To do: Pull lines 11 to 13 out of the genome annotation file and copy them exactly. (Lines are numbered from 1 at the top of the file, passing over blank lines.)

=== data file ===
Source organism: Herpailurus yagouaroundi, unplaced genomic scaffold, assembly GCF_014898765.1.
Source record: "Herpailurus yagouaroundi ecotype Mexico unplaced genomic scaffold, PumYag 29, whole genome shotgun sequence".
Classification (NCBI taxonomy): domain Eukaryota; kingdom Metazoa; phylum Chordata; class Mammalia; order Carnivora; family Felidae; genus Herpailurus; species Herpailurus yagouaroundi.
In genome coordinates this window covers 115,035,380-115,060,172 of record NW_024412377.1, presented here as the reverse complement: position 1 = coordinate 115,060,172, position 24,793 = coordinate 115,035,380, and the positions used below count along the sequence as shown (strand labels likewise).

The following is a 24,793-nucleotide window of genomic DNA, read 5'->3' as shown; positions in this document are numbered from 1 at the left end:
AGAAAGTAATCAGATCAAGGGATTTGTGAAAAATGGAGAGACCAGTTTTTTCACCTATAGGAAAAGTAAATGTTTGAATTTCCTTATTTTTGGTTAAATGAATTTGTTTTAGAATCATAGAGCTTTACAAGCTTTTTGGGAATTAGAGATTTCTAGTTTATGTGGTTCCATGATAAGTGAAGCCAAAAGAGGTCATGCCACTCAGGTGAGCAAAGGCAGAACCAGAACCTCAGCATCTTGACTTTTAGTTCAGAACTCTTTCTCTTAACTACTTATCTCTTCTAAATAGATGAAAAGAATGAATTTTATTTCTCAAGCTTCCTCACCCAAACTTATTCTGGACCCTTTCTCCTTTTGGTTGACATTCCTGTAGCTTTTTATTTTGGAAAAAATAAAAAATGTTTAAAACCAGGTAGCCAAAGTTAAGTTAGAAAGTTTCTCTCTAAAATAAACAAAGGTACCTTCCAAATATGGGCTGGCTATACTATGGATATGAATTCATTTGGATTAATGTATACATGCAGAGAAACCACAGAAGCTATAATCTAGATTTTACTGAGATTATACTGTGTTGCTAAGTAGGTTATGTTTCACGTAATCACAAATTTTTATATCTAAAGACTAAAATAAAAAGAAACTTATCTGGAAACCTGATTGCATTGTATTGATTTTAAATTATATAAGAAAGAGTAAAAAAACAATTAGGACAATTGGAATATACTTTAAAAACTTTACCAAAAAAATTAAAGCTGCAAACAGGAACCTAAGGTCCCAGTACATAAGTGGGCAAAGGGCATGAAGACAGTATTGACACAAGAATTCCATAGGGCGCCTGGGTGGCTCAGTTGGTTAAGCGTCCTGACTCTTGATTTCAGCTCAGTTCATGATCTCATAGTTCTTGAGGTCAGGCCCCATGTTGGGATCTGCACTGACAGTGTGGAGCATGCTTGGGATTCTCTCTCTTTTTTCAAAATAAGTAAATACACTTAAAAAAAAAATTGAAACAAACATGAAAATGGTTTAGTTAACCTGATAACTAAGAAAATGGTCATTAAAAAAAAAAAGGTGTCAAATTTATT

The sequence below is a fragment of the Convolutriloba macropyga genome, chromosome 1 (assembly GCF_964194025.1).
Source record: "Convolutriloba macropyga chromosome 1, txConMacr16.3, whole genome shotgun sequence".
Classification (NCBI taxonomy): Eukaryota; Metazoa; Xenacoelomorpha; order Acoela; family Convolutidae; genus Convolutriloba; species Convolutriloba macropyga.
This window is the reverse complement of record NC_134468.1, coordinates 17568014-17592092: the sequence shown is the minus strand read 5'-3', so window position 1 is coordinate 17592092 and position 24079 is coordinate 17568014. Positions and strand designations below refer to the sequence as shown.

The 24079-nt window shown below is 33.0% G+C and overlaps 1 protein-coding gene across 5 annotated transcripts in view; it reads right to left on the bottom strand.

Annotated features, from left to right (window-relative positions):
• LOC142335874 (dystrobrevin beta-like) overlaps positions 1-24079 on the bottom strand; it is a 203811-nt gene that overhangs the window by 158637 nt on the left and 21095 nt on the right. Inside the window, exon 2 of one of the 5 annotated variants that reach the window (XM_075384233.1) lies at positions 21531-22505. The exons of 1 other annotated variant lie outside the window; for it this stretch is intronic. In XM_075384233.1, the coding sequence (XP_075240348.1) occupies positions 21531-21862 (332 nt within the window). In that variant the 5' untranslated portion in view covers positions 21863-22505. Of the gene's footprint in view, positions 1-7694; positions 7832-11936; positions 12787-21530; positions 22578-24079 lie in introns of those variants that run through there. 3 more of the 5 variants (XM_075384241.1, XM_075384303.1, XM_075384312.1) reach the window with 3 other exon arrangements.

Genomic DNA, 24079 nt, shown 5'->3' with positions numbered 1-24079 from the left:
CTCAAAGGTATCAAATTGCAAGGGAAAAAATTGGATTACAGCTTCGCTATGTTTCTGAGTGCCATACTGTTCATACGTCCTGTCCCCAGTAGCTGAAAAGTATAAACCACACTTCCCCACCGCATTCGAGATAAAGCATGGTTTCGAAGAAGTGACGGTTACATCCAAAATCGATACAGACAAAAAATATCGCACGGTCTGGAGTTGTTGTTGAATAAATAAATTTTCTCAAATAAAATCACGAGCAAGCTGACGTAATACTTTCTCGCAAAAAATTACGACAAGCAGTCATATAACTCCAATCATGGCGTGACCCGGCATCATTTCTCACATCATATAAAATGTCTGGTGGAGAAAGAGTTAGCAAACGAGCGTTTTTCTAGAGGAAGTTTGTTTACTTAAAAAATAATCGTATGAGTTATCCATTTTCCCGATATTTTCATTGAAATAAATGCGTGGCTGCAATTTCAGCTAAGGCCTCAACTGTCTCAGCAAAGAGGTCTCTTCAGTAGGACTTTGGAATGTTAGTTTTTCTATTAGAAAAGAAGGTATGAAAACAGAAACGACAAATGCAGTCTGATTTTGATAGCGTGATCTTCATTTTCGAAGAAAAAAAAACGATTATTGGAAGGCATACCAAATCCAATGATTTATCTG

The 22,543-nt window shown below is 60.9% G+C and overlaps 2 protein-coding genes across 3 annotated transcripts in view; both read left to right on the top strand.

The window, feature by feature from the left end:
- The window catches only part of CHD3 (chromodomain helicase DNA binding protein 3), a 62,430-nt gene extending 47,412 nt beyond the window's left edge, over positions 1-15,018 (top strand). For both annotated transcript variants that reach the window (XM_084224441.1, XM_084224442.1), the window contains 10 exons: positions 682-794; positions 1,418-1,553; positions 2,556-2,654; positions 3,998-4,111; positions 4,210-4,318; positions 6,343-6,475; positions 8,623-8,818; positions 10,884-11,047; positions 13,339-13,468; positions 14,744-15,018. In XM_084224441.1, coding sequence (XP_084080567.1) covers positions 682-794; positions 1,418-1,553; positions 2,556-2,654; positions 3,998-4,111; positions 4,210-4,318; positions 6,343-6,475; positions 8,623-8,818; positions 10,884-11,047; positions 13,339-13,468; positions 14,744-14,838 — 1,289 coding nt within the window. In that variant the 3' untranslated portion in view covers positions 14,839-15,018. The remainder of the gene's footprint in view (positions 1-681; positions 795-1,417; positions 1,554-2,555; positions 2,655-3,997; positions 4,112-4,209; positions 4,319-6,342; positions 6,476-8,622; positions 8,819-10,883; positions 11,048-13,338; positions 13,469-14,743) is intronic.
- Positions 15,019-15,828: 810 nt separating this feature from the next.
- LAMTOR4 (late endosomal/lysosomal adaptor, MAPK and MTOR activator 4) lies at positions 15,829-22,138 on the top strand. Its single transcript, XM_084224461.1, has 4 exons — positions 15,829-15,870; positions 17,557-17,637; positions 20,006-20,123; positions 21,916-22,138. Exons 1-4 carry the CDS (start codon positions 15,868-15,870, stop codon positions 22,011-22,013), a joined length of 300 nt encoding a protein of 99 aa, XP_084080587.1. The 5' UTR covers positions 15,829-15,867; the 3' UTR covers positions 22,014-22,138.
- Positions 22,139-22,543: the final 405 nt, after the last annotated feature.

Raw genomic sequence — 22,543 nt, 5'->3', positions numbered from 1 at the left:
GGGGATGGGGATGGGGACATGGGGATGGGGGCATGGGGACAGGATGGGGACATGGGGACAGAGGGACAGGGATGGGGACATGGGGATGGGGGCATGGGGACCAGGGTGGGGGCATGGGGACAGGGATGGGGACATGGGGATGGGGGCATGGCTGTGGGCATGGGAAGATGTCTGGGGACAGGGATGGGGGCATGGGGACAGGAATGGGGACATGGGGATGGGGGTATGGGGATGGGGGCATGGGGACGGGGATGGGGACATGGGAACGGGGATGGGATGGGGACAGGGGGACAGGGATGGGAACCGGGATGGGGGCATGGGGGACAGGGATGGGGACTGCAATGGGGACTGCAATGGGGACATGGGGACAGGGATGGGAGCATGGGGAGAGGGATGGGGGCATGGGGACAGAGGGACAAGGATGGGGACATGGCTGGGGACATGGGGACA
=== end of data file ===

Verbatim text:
The 24079-nt window shown below is 33.0% G+C and overlaps 1 protein-coding gene across 5 annotated transcripts in view; it reads right to left on the bottom strand.

Annotated features, from left to right (window-relative positions):
• LOC142335874 (dystrobrevin beta-like) overlaps positions 1-24079 on the bottom strand; it is a 203811-nt gene that overhangs the window by 158637 nt on the left and 21095 nt on the right. Inside the window, exon 2 of one of the 5 annotated variants that reach the window (XM_075384233.1) lies at positions 21531-22505. The exons of 1 other annotated variant lie outside the window; for it this stretch is intronic. In XM_075384233.1, the coding sequence (XP_075240348.1) occupies positions 21531-21862 (332 nt within the window). In that variant the 5' untranslated portion in view covers positions 21863-22505. Of the gene's footprint in view, positions 1-7694; positions 7832-11936; positions 12787-21530; positions 22578-24079 lie in introns of those variants that run through there. 3 more of the 5 variants (XM_075384241.1, XM_075384303.1, XM_075384312.1) reach the window with 3 other exon arrangements.